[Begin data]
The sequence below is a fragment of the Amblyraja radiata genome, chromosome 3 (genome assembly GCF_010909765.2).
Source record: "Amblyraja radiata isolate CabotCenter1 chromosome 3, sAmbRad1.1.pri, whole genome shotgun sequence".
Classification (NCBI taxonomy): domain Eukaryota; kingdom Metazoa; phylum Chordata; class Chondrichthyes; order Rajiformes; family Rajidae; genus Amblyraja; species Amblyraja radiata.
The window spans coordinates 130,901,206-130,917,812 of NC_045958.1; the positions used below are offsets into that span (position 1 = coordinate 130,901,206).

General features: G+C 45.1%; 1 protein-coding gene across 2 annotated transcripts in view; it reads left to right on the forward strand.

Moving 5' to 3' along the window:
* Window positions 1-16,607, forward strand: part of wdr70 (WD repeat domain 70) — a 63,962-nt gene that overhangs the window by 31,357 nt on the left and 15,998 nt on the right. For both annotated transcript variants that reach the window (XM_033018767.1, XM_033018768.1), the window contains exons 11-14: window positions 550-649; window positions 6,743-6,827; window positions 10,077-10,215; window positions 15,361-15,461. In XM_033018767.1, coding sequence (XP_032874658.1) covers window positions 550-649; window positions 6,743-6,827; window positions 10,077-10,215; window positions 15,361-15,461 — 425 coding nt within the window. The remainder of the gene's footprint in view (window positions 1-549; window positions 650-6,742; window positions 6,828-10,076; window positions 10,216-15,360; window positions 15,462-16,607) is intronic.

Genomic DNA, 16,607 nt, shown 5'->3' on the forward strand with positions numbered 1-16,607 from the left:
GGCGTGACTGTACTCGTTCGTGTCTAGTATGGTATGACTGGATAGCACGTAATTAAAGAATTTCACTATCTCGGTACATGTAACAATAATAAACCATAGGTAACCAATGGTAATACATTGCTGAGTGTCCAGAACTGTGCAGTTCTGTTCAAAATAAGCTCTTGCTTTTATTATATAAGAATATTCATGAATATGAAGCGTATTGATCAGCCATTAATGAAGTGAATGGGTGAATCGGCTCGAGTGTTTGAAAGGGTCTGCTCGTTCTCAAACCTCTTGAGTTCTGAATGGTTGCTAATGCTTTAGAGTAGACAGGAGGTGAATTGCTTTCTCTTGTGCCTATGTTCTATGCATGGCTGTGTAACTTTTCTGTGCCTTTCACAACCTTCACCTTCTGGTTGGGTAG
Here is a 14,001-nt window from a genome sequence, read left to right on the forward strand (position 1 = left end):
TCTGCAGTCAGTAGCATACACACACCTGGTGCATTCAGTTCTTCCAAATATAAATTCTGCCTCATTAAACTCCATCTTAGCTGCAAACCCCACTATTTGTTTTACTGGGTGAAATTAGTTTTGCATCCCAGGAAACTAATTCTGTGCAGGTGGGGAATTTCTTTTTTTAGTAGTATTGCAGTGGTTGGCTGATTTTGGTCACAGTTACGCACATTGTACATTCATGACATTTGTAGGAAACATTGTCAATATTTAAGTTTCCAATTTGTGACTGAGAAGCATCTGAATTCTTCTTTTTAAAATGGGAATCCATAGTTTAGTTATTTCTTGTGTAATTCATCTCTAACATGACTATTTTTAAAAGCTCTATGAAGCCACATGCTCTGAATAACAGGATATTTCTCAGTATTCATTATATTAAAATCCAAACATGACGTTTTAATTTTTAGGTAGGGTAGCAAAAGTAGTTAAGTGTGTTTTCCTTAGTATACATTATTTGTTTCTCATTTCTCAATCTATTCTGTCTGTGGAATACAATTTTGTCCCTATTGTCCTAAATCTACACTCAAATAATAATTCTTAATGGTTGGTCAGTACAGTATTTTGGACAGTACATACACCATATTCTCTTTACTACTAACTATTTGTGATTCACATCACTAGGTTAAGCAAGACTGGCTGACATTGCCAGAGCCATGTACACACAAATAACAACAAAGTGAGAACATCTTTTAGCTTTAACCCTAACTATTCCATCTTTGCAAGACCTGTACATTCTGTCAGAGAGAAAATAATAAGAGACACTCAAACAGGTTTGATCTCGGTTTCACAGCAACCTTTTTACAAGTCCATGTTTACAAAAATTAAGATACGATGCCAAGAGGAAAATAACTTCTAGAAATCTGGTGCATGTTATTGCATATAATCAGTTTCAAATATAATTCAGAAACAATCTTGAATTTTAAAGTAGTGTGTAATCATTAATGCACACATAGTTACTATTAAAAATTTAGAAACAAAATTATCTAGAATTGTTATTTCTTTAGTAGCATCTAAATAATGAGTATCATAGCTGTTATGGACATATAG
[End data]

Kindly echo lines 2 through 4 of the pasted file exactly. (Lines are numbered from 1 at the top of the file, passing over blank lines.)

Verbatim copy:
Source record: "Amblyraja radiata isolate CabotCenter1 chromosome 3, sAmbRad1.1.pri, whole genome shotgun sequence".
Classification (NCBI taxonomy): domain Eukaryota; kingdom Metazoa; phylum Chordata; class Chondrichthyes; order Rajiformes; family Rajidae; genus Amblyraja; species Amblyraja radiata.
The window spans coordinates 130,901,206-130,917,812 of NC_045958.1; the positions used below are offsets into that span (position 1 = coordinate 130,901,206).